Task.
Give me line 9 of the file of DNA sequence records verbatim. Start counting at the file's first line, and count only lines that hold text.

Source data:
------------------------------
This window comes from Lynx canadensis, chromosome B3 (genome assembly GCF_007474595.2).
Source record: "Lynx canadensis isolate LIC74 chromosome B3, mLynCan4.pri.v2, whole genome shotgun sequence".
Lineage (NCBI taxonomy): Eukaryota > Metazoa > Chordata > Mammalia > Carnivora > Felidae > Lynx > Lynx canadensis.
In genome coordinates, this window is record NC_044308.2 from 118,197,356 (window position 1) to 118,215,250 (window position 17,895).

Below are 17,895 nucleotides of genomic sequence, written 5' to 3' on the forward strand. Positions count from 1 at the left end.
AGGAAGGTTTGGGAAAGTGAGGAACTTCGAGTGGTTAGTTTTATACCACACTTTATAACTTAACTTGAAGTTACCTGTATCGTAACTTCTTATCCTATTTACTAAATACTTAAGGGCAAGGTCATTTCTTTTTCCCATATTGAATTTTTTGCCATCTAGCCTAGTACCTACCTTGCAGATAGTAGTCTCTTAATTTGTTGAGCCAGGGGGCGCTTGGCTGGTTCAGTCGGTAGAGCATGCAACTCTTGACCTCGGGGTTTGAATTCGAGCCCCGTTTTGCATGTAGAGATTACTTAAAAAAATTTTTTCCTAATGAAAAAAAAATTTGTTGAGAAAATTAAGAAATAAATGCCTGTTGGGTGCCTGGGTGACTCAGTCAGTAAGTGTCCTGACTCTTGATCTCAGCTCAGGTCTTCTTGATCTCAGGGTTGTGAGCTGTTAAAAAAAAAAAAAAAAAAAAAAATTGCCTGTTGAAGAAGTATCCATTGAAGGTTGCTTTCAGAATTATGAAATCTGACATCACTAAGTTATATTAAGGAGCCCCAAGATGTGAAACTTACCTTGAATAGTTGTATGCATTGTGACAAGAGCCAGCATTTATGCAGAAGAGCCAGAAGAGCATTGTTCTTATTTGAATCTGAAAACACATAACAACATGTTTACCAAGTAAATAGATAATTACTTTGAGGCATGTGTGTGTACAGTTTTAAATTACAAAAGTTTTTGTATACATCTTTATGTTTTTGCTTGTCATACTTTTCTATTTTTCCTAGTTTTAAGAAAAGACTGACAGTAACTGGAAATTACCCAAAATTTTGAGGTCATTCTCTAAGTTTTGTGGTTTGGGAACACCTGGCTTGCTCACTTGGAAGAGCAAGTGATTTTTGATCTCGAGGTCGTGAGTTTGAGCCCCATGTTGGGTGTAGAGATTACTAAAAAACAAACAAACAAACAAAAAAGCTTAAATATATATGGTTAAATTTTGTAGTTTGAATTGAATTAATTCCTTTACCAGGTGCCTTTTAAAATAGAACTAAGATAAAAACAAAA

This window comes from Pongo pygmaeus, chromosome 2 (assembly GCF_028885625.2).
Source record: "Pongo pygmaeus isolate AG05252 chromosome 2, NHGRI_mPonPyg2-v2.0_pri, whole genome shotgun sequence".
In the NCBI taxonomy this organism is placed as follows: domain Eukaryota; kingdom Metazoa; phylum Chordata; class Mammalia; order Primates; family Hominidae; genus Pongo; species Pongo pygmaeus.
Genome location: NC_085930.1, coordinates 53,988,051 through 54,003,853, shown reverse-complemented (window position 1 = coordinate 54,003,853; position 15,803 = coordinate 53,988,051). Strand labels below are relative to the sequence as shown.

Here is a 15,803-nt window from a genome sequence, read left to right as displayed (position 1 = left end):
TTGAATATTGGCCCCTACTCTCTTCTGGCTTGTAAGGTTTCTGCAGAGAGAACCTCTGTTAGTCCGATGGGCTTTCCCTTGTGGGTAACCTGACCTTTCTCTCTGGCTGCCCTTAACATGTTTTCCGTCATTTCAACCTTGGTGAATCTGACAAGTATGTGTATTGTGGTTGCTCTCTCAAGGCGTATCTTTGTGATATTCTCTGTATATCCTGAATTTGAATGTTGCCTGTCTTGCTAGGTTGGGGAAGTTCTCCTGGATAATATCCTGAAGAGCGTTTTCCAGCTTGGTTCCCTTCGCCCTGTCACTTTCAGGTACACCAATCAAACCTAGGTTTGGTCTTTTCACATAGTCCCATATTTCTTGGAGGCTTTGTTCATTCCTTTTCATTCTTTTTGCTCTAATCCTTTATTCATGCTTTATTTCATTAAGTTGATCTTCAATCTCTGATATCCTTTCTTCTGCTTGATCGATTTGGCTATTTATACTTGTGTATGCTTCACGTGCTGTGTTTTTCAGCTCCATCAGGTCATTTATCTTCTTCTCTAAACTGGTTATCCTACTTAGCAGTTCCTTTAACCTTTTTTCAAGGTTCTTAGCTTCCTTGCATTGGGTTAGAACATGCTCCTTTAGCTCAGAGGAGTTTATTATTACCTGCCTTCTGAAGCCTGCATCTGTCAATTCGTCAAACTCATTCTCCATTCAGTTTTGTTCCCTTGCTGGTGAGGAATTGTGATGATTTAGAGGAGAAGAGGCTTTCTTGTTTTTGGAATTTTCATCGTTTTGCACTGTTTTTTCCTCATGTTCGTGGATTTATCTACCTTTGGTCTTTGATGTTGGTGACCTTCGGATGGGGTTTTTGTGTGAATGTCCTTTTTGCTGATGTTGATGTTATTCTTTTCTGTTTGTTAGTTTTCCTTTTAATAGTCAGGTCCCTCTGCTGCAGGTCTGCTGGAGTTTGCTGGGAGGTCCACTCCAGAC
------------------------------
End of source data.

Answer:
In the NCBI taxonomy this organism is placed as follows: domain Eukaryota; kingdom Metazoa; phylum Chordata; class Mammalia; order Primates; family Hominidae; genus Pongo; species Pongo pygmaeus.